Consequences of a silent majority
I'm not detecting any administrative sense of concern or urgency regarding the imminent opening up of Cuba to tourists from the United States of America. And, although the USA is beginning to warn visitors to our island of crime here, I'm not getting the impression that anything innovative, substantive and sustainable is in the works to suppress crime.
Of course we can impose curfews and declare limited or widespread states of emergency to force the crime rate down with heavy police and military presence. Operationally, that will take us back several years to a time during the height of the Christopher 'Dudus' Coke fiasco, when the crime rate plummeted, but that was only short term.
I don't see any value in trying to reach the violent few with reason; generations of them have been socialised into being indisciplined, acting outside of the law and, of course, using violence to solve all their problems. We need a short-term crime-controlling plan (like intense 'policing'), concomitant with and then followed by a long-term paradigm for utilising community involvement.
I know of a typical middle-class community (no 'don', no 'informah fi dead' code and no entrenched anti-establishment culture) in which one selfish resident was committing a flagrant breach for many years. His breach not only inconvenienced most of the people living in the small community, it also compromised security.
Everyone remained silent because they did not want to create any ill feelings. The authorities eventually caught up with him and removed the violator. The selfish resident targeted one community member (his former friend who once saved his home from the auction block) and blamed him for the action of the authorities.
His target (ex-friend) heard of his anger from several others and tried to contact him in several ways in an effort to straighten things out but the selfish resident refused to respond.
His target even contacted two influential residents in a bid to convene a meeting. The selfish resident refused and continued inciting dislike for his target. His target then sought out a group of community members but none responded in any way. Although everyone is happy and relieved to see the action taken, the silent majority has left the vexing situation between the two to simmer in acrimony. In other, less civilised communities, things like this escalate into very bad feelings and violence.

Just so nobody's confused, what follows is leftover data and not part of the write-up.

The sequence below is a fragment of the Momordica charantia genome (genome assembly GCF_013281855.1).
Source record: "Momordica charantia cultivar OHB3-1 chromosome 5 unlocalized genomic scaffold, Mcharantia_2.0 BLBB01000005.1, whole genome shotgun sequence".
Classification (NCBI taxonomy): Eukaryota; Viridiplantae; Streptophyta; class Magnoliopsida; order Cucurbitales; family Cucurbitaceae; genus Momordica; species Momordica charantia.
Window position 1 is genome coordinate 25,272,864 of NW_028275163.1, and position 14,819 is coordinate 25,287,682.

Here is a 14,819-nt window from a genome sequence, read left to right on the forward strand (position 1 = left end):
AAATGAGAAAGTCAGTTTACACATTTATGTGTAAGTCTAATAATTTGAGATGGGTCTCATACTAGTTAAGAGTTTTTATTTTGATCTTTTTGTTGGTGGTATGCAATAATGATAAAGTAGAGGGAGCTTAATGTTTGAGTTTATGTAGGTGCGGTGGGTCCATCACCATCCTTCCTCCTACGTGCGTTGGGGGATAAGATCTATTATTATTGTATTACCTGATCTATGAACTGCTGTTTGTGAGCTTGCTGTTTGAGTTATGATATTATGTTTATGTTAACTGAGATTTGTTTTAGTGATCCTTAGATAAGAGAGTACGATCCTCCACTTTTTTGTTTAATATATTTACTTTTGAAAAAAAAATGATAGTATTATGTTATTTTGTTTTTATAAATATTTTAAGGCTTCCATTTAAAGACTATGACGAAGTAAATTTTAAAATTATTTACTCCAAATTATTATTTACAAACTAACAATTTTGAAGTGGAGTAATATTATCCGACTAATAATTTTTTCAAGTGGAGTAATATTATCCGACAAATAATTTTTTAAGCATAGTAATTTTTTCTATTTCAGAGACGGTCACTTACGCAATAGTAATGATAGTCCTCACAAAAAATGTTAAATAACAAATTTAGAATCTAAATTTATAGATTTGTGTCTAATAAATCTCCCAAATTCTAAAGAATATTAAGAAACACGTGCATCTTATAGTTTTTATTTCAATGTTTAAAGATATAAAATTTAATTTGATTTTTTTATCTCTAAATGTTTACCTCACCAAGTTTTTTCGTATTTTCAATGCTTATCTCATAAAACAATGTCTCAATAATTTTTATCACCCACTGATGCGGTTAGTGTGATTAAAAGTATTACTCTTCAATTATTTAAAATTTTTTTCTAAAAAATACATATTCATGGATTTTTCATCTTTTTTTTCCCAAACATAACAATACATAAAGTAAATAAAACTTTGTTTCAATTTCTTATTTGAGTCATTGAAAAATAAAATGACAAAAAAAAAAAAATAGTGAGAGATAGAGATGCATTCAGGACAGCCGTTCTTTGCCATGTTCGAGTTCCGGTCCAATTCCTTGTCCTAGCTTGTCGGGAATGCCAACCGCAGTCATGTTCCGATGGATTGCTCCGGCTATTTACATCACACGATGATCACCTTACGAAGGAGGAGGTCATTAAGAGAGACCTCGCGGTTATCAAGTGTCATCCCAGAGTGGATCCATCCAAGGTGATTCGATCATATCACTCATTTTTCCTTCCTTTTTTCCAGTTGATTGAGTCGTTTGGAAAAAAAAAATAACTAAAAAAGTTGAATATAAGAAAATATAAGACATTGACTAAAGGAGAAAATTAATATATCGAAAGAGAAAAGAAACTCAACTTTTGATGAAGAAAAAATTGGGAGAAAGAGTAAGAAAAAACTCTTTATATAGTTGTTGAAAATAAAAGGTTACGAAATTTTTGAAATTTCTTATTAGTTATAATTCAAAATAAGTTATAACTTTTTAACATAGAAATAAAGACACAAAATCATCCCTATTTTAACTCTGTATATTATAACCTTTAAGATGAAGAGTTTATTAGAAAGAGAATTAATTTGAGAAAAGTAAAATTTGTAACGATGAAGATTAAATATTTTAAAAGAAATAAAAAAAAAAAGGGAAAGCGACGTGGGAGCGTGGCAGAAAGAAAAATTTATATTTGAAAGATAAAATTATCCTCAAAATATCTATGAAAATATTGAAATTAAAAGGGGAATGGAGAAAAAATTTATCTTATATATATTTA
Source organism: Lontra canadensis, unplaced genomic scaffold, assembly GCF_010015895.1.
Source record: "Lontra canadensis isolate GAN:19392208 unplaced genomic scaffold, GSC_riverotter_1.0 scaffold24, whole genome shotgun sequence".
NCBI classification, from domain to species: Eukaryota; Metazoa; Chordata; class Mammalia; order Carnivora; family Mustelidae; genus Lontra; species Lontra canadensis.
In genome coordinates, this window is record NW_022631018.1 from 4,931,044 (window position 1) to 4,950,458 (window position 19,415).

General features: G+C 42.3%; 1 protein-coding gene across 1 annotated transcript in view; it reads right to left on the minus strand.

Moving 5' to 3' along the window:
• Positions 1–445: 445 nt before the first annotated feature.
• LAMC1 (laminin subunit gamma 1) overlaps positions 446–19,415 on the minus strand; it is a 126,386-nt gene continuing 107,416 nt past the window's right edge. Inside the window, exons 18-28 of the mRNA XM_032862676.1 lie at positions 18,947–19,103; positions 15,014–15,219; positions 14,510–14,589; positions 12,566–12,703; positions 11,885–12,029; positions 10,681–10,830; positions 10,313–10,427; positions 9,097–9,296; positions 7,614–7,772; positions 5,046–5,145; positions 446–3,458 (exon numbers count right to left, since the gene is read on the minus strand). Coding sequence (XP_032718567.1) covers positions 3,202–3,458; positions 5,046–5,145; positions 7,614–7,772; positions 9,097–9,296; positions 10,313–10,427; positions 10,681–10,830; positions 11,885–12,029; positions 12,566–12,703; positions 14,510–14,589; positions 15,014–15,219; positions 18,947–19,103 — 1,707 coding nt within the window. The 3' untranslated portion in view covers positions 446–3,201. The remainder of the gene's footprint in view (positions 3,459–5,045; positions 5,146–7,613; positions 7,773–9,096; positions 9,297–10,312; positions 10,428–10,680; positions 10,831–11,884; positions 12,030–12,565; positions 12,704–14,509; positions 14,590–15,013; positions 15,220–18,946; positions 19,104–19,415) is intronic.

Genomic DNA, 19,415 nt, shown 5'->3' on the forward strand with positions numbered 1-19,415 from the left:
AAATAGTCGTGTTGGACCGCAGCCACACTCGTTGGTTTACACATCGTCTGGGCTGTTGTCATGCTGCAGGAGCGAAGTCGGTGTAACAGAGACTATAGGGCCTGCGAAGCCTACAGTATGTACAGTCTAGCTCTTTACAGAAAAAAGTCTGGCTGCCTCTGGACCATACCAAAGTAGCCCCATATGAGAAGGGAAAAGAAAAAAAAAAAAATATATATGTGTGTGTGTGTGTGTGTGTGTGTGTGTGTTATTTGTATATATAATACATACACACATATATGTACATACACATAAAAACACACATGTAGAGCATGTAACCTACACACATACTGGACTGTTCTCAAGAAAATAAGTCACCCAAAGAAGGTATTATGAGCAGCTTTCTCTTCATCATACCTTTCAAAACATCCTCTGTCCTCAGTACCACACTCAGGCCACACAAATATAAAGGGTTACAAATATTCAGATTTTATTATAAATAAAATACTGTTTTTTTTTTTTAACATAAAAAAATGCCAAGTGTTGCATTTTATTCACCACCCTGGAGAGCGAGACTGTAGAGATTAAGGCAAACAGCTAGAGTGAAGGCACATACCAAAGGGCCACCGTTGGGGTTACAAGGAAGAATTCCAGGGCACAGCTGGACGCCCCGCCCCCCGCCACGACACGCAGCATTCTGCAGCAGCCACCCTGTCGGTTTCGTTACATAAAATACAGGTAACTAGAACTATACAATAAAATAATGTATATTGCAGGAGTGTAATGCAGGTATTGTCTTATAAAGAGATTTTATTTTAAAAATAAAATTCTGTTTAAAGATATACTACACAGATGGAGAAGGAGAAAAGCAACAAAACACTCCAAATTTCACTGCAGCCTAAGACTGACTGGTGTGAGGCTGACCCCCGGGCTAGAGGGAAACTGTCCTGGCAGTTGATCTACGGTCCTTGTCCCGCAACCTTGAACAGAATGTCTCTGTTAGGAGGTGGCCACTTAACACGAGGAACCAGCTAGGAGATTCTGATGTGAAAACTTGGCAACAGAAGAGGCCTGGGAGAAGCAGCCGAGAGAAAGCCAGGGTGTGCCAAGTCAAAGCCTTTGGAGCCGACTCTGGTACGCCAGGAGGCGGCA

I blame the silent majority for many of the horrendous crimes committed in our society. On many occasions, community residents are aware of problems within households and/or of children behaving in a wayward manner that often lead to criminality. However, the entire community keeps its silent distance until a gruesome murder takes place. Then residents congregate to whisper, sometimes grieve and gawk at the bloodied remains of victims that they could have saved if they had acted as a community to nip things in the bud.
Most Jamaicans are decent, law-abiding and peaceful but the dastardly reputation of a few is painting Jamaicans as indisciplined, volatile and quick to become violent. The silent majority is setting itself up to become victims of criminals and dooming itself to subjugation under the rule of ruthless and unconscionable psychopaths. The silent majority is allowing myopic wrongdoers to lead the country down the desolate path of international isolation and financial ruin.
It is going to take extraordinary measures to rescue Jamaica from a very dismal future. Our current course of action, our usual methods of modulating crime have always failed. Leaving individuals, families and groups up to their own devices is wreaking islandwide havoc. We need to establish large community councils. With safety in numbers, they need to be proactive whenever they see domestic trouble brewing, youth going astray or criminal activities in action.
They should act by enlisting the help of other community members or the authorities. We must do something before we can do nothing to save our beloved country.